Since opening its doors in 1930, the British Ambassador's Residence has been considered the premier diplomatic address in Washington, D.C.
A cross between an English country house and a neo- Palladian plantation, the Residence is a compelling but often overlooked example of the work of architect Sir Edwin Lutyens.
His only building in the United States, its majestic interiors and gardens in the English style have been making their mark on Washington's social and political elite for over eighty years.
In this book Anthony Seldon and Daniel Colling's explore both the genius of Lutyen's design and the rich history of Anglo-American relations that has unfolded within its walls. Through significant world events, and the skill of successive ambassadors, this building became the forum that helped forge and then embody the special relationship between the two countries.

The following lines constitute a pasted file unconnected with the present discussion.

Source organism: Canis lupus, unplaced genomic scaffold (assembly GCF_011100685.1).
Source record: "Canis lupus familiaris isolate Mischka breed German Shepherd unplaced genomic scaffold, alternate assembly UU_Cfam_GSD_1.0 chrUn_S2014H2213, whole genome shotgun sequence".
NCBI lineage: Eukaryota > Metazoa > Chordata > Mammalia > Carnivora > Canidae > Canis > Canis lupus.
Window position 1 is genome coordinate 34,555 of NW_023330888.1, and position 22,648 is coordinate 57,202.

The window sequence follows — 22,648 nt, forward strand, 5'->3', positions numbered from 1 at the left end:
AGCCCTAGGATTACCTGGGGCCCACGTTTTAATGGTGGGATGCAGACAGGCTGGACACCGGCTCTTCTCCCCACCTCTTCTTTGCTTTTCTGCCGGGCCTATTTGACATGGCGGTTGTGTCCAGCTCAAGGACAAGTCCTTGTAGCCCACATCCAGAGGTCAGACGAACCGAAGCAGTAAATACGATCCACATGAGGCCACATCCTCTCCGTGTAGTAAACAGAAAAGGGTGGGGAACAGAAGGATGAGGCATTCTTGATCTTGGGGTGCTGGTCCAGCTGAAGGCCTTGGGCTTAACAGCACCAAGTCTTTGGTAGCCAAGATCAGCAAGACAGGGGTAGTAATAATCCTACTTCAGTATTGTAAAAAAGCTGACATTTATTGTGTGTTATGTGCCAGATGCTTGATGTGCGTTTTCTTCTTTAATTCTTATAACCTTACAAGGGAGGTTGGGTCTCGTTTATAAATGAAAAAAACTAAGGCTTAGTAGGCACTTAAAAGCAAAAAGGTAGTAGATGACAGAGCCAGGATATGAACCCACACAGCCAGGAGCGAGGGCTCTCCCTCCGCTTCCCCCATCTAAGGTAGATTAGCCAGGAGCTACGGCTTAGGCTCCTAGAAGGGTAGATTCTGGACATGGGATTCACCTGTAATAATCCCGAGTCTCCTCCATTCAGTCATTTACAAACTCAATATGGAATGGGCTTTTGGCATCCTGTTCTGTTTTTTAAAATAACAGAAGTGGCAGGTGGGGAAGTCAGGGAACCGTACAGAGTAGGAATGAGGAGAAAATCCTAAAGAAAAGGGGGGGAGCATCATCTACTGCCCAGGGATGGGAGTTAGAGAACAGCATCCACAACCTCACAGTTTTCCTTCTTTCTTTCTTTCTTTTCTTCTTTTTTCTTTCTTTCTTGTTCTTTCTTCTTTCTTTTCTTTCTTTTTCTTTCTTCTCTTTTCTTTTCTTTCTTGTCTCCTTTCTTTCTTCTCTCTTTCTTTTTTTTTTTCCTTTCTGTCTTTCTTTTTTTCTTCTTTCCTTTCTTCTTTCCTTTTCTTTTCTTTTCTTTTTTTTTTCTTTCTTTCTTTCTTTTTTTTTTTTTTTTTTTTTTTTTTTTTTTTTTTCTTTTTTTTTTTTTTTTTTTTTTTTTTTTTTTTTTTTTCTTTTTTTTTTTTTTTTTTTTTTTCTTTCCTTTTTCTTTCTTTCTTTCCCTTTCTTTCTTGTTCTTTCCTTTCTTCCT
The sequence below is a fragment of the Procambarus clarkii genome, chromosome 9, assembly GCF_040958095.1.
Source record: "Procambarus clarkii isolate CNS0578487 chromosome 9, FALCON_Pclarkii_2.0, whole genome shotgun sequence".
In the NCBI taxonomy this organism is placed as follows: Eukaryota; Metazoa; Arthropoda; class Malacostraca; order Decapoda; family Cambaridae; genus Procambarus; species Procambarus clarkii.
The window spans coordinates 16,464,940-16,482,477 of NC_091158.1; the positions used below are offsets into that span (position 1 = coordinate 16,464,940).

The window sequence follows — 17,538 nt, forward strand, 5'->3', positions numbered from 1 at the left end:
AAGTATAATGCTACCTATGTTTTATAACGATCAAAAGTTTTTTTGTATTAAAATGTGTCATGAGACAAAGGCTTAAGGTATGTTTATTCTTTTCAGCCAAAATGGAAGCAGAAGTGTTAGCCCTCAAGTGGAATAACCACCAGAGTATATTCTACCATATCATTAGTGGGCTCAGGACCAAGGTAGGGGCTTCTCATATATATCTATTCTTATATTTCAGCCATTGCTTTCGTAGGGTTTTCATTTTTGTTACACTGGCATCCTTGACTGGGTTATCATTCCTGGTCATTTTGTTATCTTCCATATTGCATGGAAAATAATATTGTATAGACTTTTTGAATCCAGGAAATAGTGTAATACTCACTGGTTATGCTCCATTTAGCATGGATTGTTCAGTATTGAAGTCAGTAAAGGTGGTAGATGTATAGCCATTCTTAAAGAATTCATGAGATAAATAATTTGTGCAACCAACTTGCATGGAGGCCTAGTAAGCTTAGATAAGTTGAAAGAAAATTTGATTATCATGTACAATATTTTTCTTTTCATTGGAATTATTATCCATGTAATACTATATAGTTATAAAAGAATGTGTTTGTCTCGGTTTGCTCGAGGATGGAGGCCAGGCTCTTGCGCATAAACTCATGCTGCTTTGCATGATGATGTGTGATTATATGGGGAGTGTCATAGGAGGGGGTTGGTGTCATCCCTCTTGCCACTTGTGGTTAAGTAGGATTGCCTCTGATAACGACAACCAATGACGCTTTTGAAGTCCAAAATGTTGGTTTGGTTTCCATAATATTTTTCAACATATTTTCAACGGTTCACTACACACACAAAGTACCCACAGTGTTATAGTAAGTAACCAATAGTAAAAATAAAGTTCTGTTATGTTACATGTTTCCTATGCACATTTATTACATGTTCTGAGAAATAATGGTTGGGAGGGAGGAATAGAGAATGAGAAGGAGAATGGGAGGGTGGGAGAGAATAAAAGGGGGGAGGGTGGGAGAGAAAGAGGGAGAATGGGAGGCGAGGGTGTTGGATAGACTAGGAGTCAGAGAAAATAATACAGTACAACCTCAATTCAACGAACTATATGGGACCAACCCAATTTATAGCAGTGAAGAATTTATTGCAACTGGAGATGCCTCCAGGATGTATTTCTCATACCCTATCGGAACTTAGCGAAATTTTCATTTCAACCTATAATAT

From Winston Churchill's rambunctious visits during the Second World War, to the dark days of Vietnam, and the rejuvenation of the relationship during the Thatcher/Reagan period, this book takes the reader deep behind the scenes. The end result is an intimate and fascinating history, featuring previously untold stories about visiting royalty, Presidents, Prime Ministers, and even the Beatles.